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Intermediate Dribbling – Speed Dribbling

INTERMEDIATE DRIBBLING – SPEED DRIBBLING

Speed dribbling in soccer, is the skill of running as fast as possible while keeping the ball out in front, available to be closely controlled by the dribbler at a moment’s notice.  This is generally performed in a straight line, the run verging on sprinting, with the ball pushed ahead by contacting it with the front-outside of the top of the shoe above the little toe.  Speed dribbling, also known as “fast dribbling,” “high-speed dribbling,” “dribbling at high speed,” or simply “running with the ball,” is not “kick the ball and sprint after it.”  It is used offensively when there is clear field ahead and speed is of the essence.  The contact with the ball is made every five to eight steps, in stride, almost always with the same foot, during the course of the run.  The way the foot contacts the ball, and the movement of the foot immediately after contact, is critical to the success of the skill.

When contacting the ball in speed dribbling, the foot is slightly turned in at the ankle with the front of the foot down so that the striking surface can propel the ball directly forward along the ground.  The ankle is held slightly rigid at the moment the ball is struck but is then immediately relaxed and the front of the foot brought up toward the shin (flexed).  This allows the heel to strike the ground first in order to create a normal running footfall.  The force with which the ball is pushed forward depends on the player, but the objective is to try to take the longest running strides between touches as possible.  As with close-control dribbling, players should strive to perform speed dribbling with their “eyes up,” looking around and downfield, while using their peripheral vision to see their foot as it contacts the ball.  This allows players to see oncoming opponents or to take advantage of passing and shooting opportunities.

The recommended progression for teaching speed dribbling is:

Demonstration

Identifying the correct part of the foot to contact the ball

Identifying the ankle and foot movement after contacting the ball

Walk through

Picking up the pace

Ending the run with a positive play

Use of both feet

Demonstration

Coaches should demonstrate speed dribbling with a 40-yard run, ending with a shot-on-goal, a pass in front of a defender, or a cross from the corner.  Emphasis should be placed on the fact that speed dribbling is most often used on breakaways or when there are no defenders nearby.

Identifying the correct part of the foot to contact the ball

Coaches should next show the players the correct part of the foot to be used when contacting the ball.  Emphasis should be placed on the slight, downward and inside turn of the ankle in order that the part of the shoe above the little toe will contact the ball.  Emphasis should also be placed on showing that the foot will be almost perpendicular to the ground at the moment of contact so that the ball is pushed straight ahead, directly along the ground.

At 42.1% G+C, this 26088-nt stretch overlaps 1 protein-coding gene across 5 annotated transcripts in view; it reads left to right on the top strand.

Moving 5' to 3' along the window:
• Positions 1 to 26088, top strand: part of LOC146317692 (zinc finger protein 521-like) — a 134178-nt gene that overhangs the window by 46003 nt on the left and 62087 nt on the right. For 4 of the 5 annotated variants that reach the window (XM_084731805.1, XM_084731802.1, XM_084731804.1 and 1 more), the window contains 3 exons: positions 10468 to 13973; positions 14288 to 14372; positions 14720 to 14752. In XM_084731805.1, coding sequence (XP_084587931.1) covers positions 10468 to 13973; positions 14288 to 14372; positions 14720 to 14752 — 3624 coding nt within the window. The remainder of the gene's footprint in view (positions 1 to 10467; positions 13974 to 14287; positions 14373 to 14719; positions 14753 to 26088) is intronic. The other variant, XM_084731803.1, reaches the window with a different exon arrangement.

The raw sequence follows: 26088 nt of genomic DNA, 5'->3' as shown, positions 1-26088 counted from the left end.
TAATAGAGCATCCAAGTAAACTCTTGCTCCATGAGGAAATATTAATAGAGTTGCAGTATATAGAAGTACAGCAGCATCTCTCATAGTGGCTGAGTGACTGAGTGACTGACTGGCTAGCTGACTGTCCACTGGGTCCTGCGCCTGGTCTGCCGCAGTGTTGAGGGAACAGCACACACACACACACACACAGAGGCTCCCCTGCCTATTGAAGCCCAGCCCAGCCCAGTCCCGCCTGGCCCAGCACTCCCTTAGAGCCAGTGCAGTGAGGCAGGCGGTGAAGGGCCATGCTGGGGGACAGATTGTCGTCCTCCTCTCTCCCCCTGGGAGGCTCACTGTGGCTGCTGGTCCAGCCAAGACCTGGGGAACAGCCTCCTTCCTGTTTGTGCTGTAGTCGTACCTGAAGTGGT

#4 - Right Front Upper Toe

#4 – Right Front Upper Toe

Identifying the ankle and foot movement after contacting the ball

Coaches should next show the players how the foot that contacted the ball is returned immediately to a normal position at the ankle, and flexed, so that the heel lands first and the foot rocks forward in a usual running motion.

Walk through

With one ball per player, coaches should have their players perform the skill slowly over a 30-yard path, concentrating on correct contact with the ball and proper movement of the ankle and footfall.  Coaches may wish to place cones at the beginning and end of the path in order to demonstrate the straight-line nature of the skill.  Players may use their natural “strong foot” to first establish a comfort level with the techniques.

Picking up the pace

Once players are comfortable with the speed dribbling techniques, coaches should lengthen the distance of the path to approximately 40-yards and have the players perform the skill faster, striving for the fastest running possible.

Ending the run with a positive play

After some measure of speed has been achieved by the players, coaches should set up three of the most common endings associated with a speed-dribbling run: a shot-on-goal from a run up  the middle of the field, a diagonal pass in front of a defender from runs to the left or right of the middle of the field, and a cross at the corner from runs along the left or right sideline.

Use of both feet

As with all foot skills, coaches should ensure that players can perform speed dribbling with runs contacting the ball with the right-foot only and with the left-foot only.  The activities above should be repeated, as necessary, to ensure that players are comfortable using either foot.

Soccer Coaching Tips

–       Contact with the ball is not made with the instep or a “laces kick.”

–        Contact with the ball may be made with other parts of the foot in order to maintain control or change direction.

–        If the ball pops up off the ground at the moment of contact, the player’s leg is on the upswing and the ball needs to be struck earlier in the stride.

–       Young players may attempt to first contact the ball with the inside of the foot.  This needs to be watched for and corrected.

–       A goalkeeper should not be used with the run-up-the-middle and shot-on-goal when first introducing this skill.

 

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John Harves

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